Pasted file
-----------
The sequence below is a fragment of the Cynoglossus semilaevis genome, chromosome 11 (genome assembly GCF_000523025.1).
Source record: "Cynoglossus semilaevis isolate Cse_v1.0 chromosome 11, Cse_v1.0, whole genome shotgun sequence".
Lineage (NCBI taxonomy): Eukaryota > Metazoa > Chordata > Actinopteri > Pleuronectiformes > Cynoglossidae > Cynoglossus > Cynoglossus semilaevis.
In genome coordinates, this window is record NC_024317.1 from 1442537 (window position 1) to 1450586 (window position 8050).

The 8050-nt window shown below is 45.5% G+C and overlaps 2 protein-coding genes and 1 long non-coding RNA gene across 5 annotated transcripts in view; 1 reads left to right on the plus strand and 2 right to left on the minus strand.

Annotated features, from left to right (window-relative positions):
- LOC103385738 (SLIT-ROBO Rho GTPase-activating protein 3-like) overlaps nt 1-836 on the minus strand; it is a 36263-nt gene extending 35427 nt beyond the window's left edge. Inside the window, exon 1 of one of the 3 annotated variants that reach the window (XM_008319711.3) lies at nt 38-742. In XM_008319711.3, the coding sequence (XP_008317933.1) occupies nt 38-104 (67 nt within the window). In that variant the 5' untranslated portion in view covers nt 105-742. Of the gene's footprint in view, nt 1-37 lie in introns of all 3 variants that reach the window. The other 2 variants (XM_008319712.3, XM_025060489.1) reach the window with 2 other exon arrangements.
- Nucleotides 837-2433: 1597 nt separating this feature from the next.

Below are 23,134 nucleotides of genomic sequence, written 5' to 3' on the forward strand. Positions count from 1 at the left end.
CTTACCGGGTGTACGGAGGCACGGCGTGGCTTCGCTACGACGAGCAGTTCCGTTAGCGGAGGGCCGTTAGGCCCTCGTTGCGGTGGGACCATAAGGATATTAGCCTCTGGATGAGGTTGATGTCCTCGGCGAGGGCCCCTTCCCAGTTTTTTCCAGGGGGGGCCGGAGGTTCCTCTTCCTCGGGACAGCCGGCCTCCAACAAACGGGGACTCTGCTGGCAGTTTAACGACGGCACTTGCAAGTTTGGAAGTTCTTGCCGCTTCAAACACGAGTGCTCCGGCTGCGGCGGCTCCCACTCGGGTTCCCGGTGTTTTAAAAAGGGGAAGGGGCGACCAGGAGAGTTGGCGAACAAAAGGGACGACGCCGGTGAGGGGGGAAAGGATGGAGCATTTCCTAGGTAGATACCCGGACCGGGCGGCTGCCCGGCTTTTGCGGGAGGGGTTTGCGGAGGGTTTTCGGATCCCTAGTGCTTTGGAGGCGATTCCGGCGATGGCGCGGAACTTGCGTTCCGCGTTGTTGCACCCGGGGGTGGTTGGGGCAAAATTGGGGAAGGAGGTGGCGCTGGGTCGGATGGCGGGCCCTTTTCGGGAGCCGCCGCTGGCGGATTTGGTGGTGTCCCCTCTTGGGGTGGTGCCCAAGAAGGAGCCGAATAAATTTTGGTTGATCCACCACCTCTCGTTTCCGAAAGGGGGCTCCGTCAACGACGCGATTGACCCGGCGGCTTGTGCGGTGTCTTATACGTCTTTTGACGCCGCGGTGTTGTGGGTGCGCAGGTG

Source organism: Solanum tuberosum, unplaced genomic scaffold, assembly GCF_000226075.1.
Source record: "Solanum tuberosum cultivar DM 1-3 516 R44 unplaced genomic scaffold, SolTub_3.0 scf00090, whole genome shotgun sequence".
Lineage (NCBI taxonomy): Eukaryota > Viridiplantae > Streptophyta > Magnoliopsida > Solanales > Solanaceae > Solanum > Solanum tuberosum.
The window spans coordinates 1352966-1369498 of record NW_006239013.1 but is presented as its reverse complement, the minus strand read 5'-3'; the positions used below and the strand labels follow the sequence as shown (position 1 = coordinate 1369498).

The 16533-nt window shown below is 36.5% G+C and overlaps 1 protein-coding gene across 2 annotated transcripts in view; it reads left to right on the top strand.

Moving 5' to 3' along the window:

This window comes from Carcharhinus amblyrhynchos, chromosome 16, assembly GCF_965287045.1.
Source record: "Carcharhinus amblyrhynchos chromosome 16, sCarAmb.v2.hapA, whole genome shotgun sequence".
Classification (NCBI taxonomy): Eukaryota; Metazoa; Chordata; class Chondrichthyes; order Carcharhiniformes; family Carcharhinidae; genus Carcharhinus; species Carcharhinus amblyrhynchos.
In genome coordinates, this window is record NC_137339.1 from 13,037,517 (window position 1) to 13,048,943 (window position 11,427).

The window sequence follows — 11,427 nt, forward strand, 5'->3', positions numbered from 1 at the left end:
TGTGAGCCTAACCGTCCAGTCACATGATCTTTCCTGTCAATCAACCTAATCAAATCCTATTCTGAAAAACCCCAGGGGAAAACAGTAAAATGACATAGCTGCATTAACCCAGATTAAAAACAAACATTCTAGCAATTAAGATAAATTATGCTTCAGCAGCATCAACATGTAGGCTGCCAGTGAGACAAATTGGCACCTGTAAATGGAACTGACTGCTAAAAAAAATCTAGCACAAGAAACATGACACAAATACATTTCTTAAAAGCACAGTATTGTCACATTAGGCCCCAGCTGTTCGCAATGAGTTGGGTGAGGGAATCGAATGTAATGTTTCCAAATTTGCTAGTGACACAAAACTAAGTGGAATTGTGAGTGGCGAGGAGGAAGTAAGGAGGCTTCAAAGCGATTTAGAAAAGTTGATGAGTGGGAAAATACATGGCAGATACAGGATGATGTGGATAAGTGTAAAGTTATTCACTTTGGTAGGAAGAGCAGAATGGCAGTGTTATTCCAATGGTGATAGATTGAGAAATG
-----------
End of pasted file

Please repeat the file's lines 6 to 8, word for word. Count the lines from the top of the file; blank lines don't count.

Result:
Annotated features, from left to right (window-relative positions):
- LOC103385738 (SLIT-ROBO Rho GTPase-activating protein 3-like) overlaps nt 1-836 on the minus strand; it is a 36263-nt gene extending 35427 nt beyond the window's left edge. Inside the window, exon 1 of one of the 3 annotated variants that reach the window (XM_008319711.3) lies at nt 38-742. In XM_008319711.3, the coding sequence (XP_008317933.1) occupies nt 38-104 (67 nt within the window). In that variant the 5' untranslated portion in view covers nt 105-742. Of the gene's footprint in view, nt 1-37 lie in introns of all 3 variants that reach the window. The other 2 variants (XM_008319712.3, XM_025060489.1) reach the window with 2 other exon arrangements.
- Nucleotides 837-2433: 1597 nt separating this feature from the next.